Perhaps there’s a method to their madness, though. Talladega last fall saw both Earnhardt and Jimmie Johnson lose a bid at advancing in the Chase by being in the wrong position late. Well, it’s hard to put yourself in a bad spot when you have 5-10 more horsepower than the rest of the field, right? You can stay up front, become difficult to pass and settle a playoff-advancing race amongst yourselves. Perhaps the only downside for HMS Monday morning is their two “vulnerable” Chase drivers, Jeff Gordon and Kasey Kahne, remained winless on the season. Gordon especially has struggled for speed at other tracks and would have liked a Chase-clinching victory with his farewell tour ramping up.
THIRD GEAR: Surprise Winners Wind Up Sitting In Garage
Daytona was supposed to be the race where an upset winner emerged from the pack. Last July, it was Aric Almirola of Richard Petty Motorsports and several others positioned themselves as early candidates this time. The problem? All wound up either inside the garage or shuffled back in the closing laps.
Almirola, involved in a mid-race wreck was never a factor (more on that in a moment). Landon Cassill, impressive with his single-car No. 40 effort got shuffled back to 13th by the checkered flag. Justin Allgaier suffered a similar fate, muscled out of line by Kurt Busch during the green-white-checkered finish (he wound up 18th). Casey Mears? He had electrical problems and struggled to simply stay on the lead lap at times during the event. The list goes on and on… Hendrick’s power combined with that poor luck left only 2011 Daytona 500 winner Trevor Bayne as the only surprise contender down the stretch. Bayne wound up ninth, his second top 10 in three races, but unfortunately had no other Fords to help him draft in the final few laps, leaving his No. 6 falling backwards at the checkers.
FOURTH GEAR: Kyle Busch Dodges Bullet While Painting Clear Picture In Chase
Almirola’s wreck, leaving the No. 43 car 34th in the final rundown helps up paint a clear picture inside the Chase. Suddenly, he’s on the outside looking in, Clint Bowyer of Michael Waltrip Racing pulling 24 markers ahead for the final playoff position on points. With Almirola not known for running up front outside of a few select events – he’s yet to lead a single lap this season – his bid for the postseason may be done.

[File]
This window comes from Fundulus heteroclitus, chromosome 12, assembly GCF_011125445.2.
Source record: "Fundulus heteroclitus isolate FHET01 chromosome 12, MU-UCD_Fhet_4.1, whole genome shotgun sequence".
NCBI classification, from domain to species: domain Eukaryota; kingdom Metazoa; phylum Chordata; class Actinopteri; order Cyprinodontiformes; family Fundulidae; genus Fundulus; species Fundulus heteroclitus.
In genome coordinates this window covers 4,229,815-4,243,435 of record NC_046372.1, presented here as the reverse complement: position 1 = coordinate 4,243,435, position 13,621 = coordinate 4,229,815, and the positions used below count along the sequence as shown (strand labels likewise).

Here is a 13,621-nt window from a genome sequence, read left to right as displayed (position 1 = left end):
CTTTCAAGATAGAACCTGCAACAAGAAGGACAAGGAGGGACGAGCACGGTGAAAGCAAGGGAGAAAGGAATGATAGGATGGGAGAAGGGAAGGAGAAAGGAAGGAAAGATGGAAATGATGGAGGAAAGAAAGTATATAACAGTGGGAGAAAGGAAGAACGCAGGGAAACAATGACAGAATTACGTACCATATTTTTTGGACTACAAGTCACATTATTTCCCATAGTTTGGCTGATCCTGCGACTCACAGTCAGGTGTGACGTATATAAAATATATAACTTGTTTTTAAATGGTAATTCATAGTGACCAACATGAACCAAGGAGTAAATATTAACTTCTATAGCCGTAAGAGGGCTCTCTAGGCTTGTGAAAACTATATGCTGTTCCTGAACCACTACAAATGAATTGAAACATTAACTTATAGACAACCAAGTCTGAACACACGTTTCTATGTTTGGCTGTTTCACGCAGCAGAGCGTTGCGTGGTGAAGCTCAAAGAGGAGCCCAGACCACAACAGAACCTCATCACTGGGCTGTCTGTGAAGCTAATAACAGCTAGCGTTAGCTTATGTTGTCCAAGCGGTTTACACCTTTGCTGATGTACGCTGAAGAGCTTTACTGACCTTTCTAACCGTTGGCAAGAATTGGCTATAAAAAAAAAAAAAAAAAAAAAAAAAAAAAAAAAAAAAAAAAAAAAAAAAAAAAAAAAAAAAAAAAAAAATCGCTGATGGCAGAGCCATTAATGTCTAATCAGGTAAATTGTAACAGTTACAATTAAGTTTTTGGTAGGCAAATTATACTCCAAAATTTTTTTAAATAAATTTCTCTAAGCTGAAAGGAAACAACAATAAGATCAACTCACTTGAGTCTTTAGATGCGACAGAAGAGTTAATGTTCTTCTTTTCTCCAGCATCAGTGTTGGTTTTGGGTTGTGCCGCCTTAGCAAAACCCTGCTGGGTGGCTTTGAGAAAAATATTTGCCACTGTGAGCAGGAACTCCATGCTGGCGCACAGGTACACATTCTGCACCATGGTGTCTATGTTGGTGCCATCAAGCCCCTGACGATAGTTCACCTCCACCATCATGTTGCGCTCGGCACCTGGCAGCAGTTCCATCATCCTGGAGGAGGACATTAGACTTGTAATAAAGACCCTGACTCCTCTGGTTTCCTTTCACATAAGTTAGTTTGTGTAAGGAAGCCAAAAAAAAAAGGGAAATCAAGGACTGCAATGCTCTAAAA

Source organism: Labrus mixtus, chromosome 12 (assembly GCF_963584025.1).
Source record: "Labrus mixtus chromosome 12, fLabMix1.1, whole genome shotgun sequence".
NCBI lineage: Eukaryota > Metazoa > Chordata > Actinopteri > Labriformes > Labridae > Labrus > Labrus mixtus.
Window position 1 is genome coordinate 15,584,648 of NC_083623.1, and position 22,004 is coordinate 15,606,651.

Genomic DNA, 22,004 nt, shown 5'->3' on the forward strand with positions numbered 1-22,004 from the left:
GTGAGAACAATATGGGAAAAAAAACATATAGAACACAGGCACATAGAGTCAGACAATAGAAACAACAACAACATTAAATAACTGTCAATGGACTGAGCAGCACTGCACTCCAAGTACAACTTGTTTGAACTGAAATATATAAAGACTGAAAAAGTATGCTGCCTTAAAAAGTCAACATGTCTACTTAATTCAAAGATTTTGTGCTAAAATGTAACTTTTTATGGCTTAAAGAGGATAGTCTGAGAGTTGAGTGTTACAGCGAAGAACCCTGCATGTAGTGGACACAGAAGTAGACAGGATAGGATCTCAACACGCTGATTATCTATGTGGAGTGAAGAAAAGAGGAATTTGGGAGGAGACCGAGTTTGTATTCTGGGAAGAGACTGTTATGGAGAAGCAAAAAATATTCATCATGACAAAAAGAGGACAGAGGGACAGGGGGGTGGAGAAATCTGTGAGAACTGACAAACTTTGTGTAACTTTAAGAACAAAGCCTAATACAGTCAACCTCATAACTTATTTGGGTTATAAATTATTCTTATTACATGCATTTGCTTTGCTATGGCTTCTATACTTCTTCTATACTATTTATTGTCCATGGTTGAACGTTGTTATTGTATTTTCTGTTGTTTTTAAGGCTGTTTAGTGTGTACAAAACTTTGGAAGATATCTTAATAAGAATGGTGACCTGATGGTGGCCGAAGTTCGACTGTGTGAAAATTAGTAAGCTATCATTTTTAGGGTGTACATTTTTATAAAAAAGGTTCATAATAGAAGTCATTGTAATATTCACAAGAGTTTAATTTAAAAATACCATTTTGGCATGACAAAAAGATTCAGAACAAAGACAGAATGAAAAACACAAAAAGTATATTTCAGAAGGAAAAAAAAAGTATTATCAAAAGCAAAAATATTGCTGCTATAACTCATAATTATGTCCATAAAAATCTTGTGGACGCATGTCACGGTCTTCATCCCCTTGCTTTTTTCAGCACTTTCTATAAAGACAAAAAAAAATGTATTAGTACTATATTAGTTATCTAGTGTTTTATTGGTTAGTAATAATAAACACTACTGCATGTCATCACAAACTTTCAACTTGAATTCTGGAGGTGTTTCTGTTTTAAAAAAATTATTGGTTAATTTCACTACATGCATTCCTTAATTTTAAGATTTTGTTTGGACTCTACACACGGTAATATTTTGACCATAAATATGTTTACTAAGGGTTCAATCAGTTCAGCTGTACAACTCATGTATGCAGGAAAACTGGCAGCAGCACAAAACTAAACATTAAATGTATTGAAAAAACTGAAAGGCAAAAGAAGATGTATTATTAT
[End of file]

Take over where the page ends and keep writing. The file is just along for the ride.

Bowyer, then may be looking over his shoulder at whether Kyle Busch can muscle inside the top 30 in points and, in essence steal a spot. Busch, who has the Cup victory needed to qualify, hit the wall early at Daytona but battled back, using two of NASCAR’s “free passes” to earn laps back. Running 17th at the checkers, he moved within 128 points of Cole Whitt for 30th place and can take huge chunks out of that deficit in the tracks ahead. Kentucky, New Hampshire and Indianapolis leave teams like Whitt’s struggling to just run 30th so a few top 10s and Busch will be in position to capitalize.
For Austin Dillon, it was a tale of two Daytonas. He won the XFINITY Series race the night before as the sophomore was continuing to build confidence in NASCAR’s minor leagues. Boy, what a difference 24 hours makes… NBC was widely praised for their coverage, the first live NASCAR telecast they’ve done since 2006. The problem? The race itself didn’t start until 11:42 p.m., suffering through a rain delay of nearly four hours. Wonder what TV executives thought of their $440 million-a-year package consisting of Sunday primetime rain-delay fill? Their first rating was a disappointing 2.6 in the Nielsens… Danica Patrick, in perhaps her last chance to make the Chase, was never up to speed. Involved in several wrecks, she broke a suspension, crashed out and now sits 79 points behind Clint Bowyer with nine races remaining.
— Written by Tom Bowles, who is part of the Athlon Contributor Network and the Majority Owner of NASCAR Web site Frontstretch.com. He can be reached at email@example.com or on Twitter @NASCARBowles.
Photos by Action Sports, Inc.